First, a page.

At the same time, House’s begins to fear that the ketamine treatment is failing. Skateboarding in the park, House feels a sudden pain in his thigh. Clearly unnerved by this sudden pain, House confides his fears to Wilson, asking him to write a prescription for pain medicine. Dismissing House’s soreness as “middle-aged aches and pains,” Wilson suggests that House is scamming him. I think Wilson’s wrong. If House is concerned enough to tell Wilson, it's got to be either bad or extremely frightening. House has been riding high on his newly pain-free life, suddenly able to do (physically) what he’s been unable to do for years. The return of the pain probably is his deepest fear.

As House leaves his office, Wilson finally acknowledges the extent of House’s fear, reassuring that procedure worked and that it will just take some time to feel good again (in all ways).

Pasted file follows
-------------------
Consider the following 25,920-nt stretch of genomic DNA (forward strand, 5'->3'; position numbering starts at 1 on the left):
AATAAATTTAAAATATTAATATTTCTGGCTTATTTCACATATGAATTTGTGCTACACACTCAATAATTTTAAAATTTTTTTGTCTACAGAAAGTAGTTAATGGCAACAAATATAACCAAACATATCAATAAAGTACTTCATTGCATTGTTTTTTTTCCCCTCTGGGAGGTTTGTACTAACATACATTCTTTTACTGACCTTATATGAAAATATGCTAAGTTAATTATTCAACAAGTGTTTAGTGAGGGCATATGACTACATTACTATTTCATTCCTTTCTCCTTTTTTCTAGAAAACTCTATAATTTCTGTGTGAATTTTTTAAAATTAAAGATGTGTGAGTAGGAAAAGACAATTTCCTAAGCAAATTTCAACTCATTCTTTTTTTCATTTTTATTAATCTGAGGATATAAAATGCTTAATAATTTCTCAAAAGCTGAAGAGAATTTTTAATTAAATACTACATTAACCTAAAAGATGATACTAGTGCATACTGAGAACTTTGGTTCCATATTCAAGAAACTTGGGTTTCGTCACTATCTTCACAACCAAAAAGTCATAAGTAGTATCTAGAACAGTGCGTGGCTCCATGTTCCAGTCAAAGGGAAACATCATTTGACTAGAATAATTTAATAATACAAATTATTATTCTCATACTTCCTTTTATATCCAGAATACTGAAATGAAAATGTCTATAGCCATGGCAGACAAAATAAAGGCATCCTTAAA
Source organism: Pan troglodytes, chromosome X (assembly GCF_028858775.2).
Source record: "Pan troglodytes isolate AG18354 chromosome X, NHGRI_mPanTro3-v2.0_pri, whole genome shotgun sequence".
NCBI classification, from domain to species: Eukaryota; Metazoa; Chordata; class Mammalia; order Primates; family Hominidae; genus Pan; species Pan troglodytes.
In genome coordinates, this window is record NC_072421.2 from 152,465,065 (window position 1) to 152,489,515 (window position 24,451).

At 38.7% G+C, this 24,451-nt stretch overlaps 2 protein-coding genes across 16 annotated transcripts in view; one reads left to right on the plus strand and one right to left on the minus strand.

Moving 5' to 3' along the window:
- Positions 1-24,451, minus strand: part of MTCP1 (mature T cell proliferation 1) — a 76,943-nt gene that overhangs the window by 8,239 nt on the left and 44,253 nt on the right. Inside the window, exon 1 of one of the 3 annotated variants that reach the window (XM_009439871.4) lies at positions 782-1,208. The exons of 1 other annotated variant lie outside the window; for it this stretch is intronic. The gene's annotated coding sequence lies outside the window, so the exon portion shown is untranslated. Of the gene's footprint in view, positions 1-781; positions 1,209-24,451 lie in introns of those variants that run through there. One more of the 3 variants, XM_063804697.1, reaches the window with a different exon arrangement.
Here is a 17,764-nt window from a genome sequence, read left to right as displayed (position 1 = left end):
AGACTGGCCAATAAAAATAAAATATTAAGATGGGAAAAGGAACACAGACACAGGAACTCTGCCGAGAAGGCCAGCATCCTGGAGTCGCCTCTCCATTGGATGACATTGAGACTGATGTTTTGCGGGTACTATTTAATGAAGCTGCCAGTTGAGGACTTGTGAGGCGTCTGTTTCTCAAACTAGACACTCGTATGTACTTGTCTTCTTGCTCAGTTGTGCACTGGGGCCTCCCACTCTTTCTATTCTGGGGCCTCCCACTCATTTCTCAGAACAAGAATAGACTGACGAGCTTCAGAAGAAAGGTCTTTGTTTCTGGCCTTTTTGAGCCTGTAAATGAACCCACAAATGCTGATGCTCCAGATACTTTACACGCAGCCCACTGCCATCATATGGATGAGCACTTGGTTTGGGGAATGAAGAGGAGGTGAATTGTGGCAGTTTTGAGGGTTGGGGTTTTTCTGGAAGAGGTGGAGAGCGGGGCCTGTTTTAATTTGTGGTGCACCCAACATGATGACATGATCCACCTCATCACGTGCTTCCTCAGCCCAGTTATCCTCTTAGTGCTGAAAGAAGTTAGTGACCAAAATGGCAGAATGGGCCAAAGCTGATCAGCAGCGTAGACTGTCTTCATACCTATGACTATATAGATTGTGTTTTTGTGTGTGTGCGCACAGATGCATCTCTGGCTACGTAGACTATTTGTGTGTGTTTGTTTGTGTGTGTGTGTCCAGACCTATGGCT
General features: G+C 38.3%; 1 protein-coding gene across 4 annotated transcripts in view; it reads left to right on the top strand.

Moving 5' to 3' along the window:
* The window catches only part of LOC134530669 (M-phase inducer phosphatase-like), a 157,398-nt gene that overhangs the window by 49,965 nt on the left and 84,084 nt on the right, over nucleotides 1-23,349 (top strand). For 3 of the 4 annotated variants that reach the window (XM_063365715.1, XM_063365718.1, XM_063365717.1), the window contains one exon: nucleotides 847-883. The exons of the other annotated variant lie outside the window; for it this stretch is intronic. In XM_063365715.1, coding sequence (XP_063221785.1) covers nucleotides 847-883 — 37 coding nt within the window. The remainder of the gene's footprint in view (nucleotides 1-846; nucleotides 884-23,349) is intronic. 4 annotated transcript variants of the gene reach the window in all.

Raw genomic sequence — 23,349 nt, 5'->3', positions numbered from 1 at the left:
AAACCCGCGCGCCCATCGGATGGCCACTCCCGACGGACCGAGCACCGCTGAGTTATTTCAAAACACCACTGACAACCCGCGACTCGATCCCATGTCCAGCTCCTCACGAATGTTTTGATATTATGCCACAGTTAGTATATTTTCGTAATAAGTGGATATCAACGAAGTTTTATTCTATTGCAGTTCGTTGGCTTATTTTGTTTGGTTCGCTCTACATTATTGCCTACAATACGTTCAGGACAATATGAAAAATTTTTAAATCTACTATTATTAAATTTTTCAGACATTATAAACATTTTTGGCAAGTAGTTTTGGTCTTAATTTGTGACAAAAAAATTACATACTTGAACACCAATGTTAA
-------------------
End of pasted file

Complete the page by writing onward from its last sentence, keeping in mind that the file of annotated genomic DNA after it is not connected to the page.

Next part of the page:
There is a second running scene in “Meaning,” a stark contrast to the joyful opening scene. Starkly shot and darkly atmospheric, it is devoid of the the first scene's promise and hopefulness. The gracefulness of the first running scene is replaced by desperation; House is running away — from his fear; from his demons.

But House has an epiphany about his patient, and, late at night, taps at Cuddy’s window, waking her. I loved seeing House, breathing heavily, hot, exhausted, talking a mile a minute, running (not walking) Cuddy through his scientific reasoning. He is excited, delighted and, as Cuddy says, high.

"I can make him walk, I can make him talk!" House implores Cuddy. ("I can help him — I can make his life better — I can make his family's life better" — this is what he's really saying.) This is the “fulfillment” that House gets; this is the joy and satisfaction he derives from the diagnosis. Yes, the final piece of the puzzle falls neatly into place, but it’s meaningless to House unless it means something to the patient, unless he can send the patient home better off than when he came onto his service. This is ultimate job satisfaction for House.